Whenever you leave printed matter around, try to put it in places where people are going to be bored.  Doctor’s offices, vet clinics, upscale hair salons, whatever.  Go where people have money, and always get permission.  Make any fliers pretty and eye catching.

Post on forums – topical posts about things others are interested.  Have real conversations.  Include a link to your website in your signature.  If people like you, they will check you out.

Go old school and make paper fliers for physical bulletin boards.

Know your audience.  Do your marketing where they are going to be.  Try to sell to your potential customers, not other authors/musicians/web designers/artists.

Remember: you don’t need fancy software to do any of this.  GIMP is free, so is LibreOffice, and they both work great!


Here, by the way, is an example of one of the fliers I made and printed out using one of those “100 prints for a dollar” promotions.


My First Job as an Illustrator

After I went away to college and no longer lived near my parents, we still had a desire for closeness, particularly around the holidays. We started a tradition where my mother would write a story and email it to me, I would create illustrations for it then send the finished pages back over to them, then my father would help bind and ship the story. They would go out to all the friends and relatives as their Christmas present.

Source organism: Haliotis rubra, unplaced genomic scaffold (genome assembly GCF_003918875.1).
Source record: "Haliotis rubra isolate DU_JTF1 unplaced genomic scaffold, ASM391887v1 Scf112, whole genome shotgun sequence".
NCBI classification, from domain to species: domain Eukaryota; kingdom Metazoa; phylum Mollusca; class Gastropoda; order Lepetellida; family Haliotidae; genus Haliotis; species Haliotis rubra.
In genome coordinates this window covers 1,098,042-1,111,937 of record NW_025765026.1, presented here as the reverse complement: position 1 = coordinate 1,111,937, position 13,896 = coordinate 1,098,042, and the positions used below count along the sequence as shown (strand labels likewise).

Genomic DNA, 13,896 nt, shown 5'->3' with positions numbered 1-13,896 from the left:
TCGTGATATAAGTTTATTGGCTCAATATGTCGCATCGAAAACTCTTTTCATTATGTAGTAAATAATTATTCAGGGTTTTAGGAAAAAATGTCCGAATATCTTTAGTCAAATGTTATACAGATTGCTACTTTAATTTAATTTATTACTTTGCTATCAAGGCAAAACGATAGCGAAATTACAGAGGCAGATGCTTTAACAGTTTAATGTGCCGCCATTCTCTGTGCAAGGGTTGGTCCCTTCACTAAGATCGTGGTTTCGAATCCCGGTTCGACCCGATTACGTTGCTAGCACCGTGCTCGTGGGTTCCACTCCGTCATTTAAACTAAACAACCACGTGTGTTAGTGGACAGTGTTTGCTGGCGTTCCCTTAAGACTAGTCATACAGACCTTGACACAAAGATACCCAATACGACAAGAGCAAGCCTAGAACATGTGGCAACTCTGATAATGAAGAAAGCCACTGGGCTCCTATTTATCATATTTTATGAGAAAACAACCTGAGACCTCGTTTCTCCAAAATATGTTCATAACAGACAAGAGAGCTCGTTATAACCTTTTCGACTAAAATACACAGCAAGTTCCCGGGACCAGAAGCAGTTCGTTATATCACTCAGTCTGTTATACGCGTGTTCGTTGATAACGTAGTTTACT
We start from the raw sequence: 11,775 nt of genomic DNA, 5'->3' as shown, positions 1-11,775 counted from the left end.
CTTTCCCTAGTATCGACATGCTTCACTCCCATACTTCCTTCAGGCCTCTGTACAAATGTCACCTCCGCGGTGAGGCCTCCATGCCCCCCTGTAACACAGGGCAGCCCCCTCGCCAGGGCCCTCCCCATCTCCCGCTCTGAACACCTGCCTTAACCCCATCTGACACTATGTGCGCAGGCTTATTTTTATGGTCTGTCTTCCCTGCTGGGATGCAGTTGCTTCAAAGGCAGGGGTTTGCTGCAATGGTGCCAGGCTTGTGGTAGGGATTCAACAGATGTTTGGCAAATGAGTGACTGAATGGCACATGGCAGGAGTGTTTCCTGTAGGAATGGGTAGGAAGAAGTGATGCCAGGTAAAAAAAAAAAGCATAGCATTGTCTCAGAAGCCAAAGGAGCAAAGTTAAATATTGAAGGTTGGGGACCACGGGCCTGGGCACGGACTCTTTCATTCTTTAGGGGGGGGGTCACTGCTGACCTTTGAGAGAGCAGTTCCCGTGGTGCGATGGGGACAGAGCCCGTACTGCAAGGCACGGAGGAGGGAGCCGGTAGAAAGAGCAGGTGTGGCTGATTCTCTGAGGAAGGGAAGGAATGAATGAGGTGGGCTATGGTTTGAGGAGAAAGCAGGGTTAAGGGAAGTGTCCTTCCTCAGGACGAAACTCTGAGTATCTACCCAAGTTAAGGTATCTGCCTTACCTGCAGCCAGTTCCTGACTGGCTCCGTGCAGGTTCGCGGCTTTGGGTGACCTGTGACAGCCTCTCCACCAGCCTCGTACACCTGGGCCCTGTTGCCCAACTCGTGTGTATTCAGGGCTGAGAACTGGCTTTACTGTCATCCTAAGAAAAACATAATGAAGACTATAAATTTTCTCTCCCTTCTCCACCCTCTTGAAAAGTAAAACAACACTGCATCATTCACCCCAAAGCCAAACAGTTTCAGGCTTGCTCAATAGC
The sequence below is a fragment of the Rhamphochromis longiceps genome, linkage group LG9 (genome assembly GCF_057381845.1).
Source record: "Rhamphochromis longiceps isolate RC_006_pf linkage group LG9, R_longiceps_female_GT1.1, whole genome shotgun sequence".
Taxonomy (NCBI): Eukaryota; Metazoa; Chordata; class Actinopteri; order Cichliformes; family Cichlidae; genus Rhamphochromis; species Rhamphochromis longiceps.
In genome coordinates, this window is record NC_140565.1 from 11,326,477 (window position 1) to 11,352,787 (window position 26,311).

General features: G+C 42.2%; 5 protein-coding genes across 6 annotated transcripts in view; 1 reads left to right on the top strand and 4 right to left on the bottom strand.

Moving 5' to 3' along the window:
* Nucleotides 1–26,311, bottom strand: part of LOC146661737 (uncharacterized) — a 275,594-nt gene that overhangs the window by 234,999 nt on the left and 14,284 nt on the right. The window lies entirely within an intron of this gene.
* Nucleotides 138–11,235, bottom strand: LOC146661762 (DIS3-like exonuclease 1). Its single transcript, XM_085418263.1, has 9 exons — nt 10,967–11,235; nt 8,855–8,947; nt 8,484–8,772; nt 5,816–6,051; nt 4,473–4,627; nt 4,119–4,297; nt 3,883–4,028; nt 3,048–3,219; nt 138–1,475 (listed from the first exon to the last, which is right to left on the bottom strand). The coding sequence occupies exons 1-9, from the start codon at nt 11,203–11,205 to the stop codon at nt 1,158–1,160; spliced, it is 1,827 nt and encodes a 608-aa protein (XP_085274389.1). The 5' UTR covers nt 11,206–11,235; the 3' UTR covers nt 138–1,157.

I’ll admit, my illustrations were pretty bad at times.  Sometimes I really didn’t put the care into them that I needed to.  As I look back on each thin, hand-bound volume, I can see a lot of progress and I think that’s valuable.  Besides, there were other advantages too.  The extended family, who are devoted non readers, would start calling each other and discussing the story. And I got a little much needed holiday cash.  We all three had the feeling of continuing a holiday tradition that drew us together.

Now, for this year, my dad was the one who wrote the story. I had the idea to publish the last twelve or so stories into one big volume. I also would re-illustrate the stories that needed it. So “Yuletide Lights” was born. It’s fifteen stories, each one born of personal experience, and filled with the central themes of the holiday season. They stories are in general heartwarming and filled with generosity but in some truly touching ways. Each story is a slice of life, a pair of magic glasses with which you can peep into another life, another way. The story I wrote is about a lost cat in Japan, but even it happens around the Holidays. The little girl in the book my dad wrote might as well have been me, and I remember versions of many of events in these and other stories. Many times I’ve been moved to tears, working on this project.

I had fun preparing, editing and illustrating these stories, as much fun as I hope you have in reading them.

If you’d like to see this volume, it’s available both in paperback and Kindle.

Since I already posted a picture of the cover, two posts back, I’ll share some of the interior illustrations instead!